Evaluating the Legacy of Nonviolence in South Africa

Gail M. Presbey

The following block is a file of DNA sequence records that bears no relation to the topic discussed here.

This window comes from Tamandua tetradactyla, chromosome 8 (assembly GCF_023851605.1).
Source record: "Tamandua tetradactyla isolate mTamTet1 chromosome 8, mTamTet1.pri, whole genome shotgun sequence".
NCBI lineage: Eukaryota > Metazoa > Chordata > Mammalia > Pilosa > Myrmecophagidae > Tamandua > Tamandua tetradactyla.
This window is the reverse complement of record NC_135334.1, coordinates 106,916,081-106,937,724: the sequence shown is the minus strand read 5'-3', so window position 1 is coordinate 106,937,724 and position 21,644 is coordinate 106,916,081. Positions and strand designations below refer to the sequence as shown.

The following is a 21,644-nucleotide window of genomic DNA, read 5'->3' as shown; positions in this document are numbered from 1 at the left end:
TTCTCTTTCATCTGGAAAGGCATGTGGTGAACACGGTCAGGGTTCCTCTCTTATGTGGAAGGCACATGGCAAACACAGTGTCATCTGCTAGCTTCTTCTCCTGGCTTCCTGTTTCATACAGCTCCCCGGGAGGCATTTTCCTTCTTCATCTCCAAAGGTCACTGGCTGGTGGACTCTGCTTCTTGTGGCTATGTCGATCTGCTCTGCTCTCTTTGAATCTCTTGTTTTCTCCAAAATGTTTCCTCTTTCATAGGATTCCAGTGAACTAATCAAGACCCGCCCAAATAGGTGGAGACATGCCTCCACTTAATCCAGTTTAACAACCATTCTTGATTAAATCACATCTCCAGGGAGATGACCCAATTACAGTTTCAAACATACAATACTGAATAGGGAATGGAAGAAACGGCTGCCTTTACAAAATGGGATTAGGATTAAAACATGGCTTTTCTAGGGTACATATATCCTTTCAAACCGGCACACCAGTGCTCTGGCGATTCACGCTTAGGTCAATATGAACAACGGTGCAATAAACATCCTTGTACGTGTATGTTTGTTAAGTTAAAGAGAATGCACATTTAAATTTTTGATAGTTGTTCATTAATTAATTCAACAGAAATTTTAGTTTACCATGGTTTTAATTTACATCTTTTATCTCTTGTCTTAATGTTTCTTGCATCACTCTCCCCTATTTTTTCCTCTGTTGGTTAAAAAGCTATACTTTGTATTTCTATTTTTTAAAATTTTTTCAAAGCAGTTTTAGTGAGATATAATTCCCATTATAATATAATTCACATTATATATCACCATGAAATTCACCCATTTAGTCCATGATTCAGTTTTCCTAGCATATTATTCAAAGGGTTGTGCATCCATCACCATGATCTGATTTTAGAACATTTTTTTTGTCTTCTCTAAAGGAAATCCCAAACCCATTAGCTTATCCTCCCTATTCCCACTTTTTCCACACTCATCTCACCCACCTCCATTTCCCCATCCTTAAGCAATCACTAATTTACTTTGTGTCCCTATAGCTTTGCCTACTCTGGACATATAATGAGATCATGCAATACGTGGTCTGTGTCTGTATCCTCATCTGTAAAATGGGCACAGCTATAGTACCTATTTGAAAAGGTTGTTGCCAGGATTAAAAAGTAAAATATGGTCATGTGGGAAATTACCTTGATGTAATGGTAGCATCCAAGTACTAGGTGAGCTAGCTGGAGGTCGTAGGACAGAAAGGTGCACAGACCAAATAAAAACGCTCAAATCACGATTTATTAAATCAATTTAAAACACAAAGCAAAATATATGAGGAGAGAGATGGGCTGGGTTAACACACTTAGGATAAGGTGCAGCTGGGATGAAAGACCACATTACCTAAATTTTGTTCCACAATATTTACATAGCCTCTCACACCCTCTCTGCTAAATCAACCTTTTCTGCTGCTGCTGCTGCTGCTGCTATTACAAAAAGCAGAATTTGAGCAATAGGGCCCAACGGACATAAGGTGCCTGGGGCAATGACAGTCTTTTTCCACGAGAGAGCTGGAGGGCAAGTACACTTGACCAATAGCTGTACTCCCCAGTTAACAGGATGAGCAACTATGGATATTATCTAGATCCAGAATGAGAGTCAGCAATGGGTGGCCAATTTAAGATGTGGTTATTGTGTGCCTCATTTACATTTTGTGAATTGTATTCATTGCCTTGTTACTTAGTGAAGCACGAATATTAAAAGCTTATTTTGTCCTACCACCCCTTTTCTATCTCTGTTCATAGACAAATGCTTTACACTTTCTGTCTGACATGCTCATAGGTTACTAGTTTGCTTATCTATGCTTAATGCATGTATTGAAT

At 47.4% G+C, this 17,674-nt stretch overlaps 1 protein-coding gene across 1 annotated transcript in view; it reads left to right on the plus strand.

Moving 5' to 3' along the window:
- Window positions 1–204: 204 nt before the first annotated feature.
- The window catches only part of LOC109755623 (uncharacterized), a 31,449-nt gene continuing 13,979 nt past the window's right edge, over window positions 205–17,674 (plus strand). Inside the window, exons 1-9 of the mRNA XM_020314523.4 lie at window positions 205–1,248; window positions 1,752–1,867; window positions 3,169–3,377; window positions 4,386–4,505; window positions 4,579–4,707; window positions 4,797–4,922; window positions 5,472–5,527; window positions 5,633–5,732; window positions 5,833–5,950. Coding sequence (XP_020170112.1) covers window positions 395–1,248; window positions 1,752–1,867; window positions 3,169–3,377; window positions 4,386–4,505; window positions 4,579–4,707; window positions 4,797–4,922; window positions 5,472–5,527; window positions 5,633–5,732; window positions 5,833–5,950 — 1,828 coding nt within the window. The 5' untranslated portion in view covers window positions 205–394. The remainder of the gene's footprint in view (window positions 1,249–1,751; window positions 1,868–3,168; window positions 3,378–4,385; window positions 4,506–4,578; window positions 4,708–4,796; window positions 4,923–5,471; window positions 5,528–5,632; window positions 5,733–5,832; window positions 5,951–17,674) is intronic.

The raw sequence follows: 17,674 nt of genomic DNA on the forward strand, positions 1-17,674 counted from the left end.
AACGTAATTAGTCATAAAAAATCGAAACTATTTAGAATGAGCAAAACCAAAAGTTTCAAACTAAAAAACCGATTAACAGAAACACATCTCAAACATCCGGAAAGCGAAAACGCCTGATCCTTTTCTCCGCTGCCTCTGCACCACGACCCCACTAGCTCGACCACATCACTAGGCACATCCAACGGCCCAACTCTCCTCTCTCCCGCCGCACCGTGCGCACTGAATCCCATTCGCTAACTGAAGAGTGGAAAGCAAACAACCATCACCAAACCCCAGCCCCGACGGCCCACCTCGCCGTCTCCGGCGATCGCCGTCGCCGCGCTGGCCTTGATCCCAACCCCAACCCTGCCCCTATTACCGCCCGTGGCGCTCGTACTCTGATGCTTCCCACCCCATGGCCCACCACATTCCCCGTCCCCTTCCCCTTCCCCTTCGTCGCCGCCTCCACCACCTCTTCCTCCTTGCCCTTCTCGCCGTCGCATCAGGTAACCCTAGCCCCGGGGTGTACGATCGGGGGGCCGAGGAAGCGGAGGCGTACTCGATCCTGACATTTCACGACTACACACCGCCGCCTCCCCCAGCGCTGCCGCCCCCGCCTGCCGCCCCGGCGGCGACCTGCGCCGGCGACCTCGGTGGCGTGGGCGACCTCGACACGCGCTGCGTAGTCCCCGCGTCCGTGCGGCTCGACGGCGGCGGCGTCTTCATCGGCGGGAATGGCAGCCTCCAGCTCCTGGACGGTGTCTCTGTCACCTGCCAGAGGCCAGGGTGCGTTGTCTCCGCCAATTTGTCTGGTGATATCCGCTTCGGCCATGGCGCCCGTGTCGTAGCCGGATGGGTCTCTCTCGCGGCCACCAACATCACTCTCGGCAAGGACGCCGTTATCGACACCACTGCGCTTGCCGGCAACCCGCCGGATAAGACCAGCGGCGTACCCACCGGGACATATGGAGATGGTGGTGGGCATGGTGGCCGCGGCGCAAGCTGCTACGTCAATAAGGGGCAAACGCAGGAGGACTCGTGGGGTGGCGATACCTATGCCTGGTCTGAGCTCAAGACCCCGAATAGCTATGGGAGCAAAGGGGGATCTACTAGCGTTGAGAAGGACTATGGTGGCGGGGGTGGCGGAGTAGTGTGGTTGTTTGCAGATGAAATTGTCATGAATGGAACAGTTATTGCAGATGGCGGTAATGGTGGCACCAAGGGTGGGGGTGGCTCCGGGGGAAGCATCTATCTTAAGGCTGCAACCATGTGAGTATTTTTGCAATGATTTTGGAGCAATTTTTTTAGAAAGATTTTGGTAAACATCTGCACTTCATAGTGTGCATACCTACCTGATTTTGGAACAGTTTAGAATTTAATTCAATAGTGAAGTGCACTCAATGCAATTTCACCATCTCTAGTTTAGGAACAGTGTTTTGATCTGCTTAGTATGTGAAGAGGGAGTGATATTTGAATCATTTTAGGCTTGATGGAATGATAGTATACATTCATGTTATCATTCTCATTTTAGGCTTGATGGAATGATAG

Nelson Mandela departed from Gandhian nonviolence when he asserted that apartheid rule made resort to violence by the African National Congress necessary. Mandela claimed that the anti-apartheid movement in South Africa was strengthened by including both violence and nonviolence. This paper investigates the claims of several authors who claim that South Africa would have gained freedom from apartheid more quickly if it had remained purely nonviolent. It finds the claims plausible, when argued carefully. But some historians and nonviolence advocates have oversimplified the story of the anti-apartheid struggle and give the impression that the struggle was more nonviolent than it was

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